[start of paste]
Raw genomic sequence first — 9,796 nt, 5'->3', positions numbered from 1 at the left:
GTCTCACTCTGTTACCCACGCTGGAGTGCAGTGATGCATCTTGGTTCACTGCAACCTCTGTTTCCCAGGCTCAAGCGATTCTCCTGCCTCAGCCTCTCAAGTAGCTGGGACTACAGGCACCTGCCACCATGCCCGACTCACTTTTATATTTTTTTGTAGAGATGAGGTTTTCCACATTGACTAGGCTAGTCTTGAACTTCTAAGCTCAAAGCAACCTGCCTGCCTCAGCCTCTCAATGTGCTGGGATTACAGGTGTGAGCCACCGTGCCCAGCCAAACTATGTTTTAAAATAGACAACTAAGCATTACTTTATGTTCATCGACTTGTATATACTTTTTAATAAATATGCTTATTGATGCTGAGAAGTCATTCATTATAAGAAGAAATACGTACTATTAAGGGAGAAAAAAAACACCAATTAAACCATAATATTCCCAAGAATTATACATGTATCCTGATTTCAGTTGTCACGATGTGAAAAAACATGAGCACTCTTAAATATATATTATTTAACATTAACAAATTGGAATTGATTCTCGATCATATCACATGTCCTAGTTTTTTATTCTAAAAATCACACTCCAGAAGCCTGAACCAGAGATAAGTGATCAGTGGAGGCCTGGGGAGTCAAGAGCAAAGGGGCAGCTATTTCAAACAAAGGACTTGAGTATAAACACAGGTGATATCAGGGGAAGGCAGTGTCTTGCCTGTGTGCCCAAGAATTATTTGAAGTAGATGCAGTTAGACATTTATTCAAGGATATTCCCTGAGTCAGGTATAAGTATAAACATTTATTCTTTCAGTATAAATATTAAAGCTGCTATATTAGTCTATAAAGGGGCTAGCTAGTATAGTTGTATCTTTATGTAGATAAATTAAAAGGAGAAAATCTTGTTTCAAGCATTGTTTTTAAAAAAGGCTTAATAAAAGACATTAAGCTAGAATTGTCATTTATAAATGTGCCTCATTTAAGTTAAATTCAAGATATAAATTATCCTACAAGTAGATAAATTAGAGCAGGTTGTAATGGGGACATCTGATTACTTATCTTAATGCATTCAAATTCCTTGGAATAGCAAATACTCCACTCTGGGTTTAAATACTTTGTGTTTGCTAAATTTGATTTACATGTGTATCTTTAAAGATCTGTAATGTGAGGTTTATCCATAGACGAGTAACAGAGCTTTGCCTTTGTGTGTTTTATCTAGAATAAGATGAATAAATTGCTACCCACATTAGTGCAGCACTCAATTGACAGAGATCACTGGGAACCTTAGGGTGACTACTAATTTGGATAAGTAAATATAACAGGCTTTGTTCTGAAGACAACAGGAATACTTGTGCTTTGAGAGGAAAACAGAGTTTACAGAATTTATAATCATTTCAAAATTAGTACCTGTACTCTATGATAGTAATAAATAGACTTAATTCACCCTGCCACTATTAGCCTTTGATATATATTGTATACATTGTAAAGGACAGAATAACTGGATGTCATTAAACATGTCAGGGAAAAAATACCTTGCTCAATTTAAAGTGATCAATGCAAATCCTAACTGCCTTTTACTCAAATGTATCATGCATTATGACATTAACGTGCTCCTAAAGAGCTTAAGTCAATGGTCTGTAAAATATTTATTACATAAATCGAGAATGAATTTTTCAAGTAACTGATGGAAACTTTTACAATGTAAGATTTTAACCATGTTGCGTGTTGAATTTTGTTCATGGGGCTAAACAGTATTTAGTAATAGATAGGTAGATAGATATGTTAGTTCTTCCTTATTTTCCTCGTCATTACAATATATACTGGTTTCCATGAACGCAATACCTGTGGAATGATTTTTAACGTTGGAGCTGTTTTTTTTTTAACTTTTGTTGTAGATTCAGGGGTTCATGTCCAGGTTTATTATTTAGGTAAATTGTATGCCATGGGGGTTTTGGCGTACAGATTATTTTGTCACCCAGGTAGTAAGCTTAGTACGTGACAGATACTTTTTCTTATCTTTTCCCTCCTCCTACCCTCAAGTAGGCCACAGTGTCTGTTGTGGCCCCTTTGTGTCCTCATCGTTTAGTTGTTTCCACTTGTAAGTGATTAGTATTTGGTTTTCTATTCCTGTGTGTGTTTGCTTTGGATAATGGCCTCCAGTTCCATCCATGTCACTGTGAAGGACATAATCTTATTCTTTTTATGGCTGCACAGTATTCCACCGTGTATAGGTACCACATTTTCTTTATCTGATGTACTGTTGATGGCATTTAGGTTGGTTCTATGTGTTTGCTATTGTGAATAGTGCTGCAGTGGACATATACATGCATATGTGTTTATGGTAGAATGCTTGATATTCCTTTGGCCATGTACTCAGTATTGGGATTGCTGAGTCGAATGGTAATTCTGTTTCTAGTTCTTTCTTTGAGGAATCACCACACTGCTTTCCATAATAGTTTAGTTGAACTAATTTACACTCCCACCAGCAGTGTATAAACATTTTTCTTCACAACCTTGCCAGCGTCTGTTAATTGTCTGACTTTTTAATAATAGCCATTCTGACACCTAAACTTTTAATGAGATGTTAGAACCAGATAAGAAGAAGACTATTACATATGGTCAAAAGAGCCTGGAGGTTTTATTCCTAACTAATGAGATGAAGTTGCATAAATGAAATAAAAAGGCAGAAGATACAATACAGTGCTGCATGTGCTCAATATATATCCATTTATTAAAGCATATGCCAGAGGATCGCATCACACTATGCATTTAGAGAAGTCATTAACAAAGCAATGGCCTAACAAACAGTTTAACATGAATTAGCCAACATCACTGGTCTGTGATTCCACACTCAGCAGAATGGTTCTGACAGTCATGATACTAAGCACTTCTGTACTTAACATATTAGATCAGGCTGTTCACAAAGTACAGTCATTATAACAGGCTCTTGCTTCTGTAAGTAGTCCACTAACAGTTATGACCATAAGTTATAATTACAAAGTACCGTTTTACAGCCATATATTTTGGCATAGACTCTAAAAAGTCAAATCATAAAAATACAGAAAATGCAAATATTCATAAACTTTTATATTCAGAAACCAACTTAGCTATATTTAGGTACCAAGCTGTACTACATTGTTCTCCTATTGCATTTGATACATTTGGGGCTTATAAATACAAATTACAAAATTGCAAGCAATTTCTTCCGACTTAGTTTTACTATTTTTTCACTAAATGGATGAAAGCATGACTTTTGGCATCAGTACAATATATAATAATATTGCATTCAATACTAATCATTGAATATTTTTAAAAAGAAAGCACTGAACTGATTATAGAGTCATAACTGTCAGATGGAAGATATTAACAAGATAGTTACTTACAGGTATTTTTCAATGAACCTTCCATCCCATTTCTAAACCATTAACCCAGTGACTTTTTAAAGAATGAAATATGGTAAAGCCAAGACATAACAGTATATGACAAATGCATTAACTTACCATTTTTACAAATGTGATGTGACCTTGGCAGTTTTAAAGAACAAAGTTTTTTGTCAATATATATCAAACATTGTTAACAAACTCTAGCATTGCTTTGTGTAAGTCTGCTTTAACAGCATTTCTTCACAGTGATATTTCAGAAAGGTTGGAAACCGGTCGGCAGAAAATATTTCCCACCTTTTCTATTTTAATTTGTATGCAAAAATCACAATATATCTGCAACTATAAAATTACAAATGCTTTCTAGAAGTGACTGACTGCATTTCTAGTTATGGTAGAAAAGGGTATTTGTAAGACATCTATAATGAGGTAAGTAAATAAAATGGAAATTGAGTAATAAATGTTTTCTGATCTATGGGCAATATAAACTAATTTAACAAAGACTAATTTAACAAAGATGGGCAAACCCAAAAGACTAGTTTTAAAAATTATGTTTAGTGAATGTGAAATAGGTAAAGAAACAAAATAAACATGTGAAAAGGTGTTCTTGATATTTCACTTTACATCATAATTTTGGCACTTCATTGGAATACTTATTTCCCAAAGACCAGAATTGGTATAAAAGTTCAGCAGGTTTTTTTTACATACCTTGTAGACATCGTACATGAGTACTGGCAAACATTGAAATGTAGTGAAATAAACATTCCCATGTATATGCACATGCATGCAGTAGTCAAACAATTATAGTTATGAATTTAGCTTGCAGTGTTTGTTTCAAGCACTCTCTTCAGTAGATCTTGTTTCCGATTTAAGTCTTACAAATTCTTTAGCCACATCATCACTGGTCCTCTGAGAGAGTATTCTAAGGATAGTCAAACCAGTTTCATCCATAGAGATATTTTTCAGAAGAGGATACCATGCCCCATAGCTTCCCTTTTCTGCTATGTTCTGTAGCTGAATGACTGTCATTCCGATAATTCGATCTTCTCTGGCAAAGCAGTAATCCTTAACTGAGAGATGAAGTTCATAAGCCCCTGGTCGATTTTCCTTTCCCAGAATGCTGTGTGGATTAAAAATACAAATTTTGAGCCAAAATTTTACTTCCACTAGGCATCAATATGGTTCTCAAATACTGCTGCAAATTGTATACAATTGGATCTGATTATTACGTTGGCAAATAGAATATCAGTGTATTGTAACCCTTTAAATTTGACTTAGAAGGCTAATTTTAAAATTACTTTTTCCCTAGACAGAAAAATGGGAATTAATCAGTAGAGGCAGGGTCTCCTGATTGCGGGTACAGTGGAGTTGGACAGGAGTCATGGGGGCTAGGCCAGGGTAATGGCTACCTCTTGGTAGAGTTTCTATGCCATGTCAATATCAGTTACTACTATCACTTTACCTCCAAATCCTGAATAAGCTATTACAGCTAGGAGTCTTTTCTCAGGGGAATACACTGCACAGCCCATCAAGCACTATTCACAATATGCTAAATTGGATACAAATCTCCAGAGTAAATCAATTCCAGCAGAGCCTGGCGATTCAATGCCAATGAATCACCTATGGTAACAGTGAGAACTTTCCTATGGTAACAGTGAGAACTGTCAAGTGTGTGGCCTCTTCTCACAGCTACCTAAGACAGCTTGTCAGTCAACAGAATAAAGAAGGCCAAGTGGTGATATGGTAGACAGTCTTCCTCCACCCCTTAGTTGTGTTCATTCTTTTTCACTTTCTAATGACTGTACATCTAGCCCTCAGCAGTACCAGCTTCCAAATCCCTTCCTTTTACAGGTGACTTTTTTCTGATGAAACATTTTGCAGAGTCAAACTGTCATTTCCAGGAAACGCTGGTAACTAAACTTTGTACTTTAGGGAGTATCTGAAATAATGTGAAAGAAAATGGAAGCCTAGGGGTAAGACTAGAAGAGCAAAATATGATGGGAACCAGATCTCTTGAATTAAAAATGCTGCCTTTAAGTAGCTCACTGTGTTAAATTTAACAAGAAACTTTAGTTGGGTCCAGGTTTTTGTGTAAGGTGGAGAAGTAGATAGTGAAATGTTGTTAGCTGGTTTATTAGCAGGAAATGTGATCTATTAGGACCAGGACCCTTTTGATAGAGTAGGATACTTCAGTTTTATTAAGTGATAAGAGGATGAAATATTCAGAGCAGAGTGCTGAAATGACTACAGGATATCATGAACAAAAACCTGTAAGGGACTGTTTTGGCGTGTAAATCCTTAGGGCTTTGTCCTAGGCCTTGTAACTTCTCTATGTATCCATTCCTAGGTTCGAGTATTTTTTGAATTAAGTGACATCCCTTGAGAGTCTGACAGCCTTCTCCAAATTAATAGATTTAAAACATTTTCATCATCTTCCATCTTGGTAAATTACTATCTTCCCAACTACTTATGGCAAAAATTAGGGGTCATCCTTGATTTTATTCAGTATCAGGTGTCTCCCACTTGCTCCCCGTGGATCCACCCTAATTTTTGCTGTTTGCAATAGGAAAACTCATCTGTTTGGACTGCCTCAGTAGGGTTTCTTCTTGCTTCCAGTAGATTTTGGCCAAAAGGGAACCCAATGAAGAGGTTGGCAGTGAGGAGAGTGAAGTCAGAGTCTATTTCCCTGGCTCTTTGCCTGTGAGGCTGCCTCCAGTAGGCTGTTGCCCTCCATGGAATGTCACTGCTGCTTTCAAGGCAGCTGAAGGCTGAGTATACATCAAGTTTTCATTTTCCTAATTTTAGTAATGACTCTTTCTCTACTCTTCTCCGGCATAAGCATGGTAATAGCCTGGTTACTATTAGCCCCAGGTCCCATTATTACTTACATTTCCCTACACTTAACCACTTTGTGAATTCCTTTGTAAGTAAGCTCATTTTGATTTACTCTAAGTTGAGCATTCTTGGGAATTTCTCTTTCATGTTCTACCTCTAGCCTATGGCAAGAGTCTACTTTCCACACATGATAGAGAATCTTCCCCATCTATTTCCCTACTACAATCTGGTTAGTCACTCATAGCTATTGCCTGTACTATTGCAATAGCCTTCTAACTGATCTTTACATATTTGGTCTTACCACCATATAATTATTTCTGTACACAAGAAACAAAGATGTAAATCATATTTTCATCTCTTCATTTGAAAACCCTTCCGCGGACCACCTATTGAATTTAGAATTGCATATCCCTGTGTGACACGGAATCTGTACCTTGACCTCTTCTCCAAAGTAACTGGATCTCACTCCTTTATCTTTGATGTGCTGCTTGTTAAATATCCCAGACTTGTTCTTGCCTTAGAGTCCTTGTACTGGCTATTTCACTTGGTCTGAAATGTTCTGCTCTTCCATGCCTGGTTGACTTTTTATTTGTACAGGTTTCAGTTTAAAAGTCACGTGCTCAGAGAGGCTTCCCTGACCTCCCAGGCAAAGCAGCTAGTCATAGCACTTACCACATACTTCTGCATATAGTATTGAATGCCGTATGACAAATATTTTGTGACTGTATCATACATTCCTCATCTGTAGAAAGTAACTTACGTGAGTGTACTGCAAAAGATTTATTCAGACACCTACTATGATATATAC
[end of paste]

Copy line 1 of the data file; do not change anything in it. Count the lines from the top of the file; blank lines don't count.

Raw genomic sequence first — 9,796 nt, 5'->3', positions numbered from 1 at the left: